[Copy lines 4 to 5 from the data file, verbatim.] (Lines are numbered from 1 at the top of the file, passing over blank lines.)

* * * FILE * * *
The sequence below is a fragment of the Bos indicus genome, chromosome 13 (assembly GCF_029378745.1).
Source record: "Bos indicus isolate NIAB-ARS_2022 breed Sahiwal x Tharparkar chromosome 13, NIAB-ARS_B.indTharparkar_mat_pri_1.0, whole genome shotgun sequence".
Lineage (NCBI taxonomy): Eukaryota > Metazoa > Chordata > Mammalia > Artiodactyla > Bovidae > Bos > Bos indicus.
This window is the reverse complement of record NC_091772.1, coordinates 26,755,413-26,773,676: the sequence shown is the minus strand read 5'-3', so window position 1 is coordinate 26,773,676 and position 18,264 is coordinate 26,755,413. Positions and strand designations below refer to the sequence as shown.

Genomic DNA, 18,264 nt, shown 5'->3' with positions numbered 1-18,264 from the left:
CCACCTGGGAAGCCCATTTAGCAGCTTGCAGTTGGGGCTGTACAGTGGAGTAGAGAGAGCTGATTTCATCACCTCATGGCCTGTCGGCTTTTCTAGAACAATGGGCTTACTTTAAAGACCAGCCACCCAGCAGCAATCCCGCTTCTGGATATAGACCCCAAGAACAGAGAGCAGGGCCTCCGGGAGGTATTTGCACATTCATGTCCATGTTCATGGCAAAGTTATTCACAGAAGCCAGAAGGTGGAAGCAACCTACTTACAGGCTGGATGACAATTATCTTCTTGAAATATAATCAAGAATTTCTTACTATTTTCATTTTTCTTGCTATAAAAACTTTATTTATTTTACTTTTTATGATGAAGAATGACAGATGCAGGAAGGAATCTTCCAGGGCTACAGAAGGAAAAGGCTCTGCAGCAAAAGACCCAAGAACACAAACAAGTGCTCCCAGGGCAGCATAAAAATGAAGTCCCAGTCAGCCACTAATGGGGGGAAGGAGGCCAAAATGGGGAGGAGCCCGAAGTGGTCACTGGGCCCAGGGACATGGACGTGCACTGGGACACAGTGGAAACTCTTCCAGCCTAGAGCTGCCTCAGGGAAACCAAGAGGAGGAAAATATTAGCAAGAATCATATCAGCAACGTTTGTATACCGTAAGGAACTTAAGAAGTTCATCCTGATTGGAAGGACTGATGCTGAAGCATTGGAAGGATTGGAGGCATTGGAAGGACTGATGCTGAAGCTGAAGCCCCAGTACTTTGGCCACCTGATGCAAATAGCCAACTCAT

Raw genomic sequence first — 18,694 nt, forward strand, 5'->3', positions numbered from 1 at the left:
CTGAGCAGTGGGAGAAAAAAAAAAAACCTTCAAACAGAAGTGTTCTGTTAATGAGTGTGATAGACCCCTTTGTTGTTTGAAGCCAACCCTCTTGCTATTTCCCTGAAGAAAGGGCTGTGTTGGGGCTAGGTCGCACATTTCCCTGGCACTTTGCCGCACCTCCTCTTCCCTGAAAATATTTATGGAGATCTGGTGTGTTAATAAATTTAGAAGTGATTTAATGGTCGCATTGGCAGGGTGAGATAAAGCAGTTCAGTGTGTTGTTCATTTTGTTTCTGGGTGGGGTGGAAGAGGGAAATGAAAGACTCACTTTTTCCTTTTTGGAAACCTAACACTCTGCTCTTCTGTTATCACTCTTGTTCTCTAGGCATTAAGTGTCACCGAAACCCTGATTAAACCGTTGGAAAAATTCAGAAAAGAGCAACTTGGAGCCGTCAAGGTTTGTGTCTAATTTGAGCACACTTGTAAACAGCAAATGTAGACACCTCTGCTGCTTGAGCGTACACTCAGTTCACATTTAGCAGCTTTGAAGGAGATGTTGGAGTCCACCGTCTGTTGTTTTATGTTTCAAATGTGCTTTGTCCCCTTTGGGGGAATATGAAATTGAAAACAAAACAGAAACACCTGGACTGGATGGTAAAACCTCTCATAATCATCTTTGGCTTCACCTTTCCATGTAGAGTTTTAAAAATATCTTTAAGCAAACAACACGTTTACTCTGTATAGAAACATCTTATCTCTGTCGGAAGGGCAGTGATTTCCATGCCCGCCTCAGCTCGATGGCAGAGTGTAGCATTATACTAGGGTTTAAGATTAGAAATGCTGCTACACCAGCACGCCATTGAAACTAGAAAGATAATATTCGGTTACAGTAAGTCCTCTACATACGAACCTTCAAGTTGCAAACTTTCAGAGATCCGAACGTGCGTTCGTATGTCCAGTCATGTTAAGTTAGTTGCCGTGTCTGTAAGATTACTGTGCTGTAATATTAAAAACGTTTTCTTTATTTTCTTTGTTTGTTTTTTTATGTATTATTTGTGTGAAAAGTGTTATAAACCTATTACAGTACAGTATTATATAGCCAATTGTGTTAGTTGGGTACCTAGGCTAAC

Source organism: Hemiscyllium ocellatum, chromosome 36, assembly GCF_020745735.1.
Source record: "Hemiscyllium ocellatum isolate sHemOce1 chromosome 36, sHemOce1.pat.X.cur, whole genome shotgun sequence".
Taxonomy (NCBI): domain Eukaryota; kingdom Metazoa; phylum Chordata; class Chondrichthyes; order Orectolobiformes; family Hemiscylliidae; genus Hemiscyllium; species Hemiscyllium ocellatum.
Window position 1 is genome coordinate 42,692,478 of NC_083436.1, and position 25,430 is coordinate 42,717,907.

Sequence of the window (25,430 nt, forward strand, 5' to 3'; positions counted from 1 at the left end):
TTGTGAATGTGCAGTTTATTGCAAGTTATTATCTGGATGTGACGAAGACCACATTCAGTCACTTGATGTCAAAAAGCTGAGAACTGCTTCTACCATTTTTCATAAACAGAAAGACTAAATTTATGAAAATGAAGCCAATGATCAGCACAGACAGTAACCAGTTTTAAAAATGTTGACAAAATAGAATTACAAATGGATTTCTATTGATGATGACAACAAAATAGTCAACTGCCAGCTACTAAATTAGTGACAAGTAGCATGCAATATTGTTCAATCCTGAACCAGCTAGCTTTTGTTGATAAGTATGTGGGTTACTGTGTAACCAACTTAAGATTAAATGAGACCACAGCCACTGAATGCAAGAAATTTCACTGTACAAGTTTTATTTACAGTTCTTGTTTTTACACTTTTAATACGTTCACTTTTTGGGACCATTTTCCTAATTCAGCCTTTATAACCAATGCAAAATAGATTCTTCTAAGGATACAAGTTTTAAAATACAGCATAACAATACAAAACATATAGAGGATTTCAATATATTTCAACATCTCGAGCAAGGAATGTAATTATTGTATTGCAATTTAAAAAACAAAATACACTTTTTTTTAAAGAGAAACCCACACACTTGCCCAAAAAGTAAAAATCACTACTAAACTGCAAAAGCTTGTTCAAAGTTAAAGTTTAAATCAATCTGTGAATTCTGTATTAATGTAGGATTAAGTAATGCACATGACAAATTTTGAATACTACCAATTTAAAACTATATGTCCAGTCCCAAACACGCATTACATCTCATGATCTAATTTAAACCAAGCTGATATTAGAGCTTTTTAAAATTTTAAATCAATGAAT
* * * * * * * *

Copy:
This window is the reverse complement of record NC_091772.1, coordinates 26,755,413-26,773,676: the sequence shown is the minus strand read 5'-3', so window position 1 is coordinate 26,773,676 and position 18,264 is coordinate 26,755,413. Positions and strand designations below refer to the sequence as shown.

Genomic DNA, 18,264 nt, shown 5'->3' with positions numbered 1-18,264 from the left: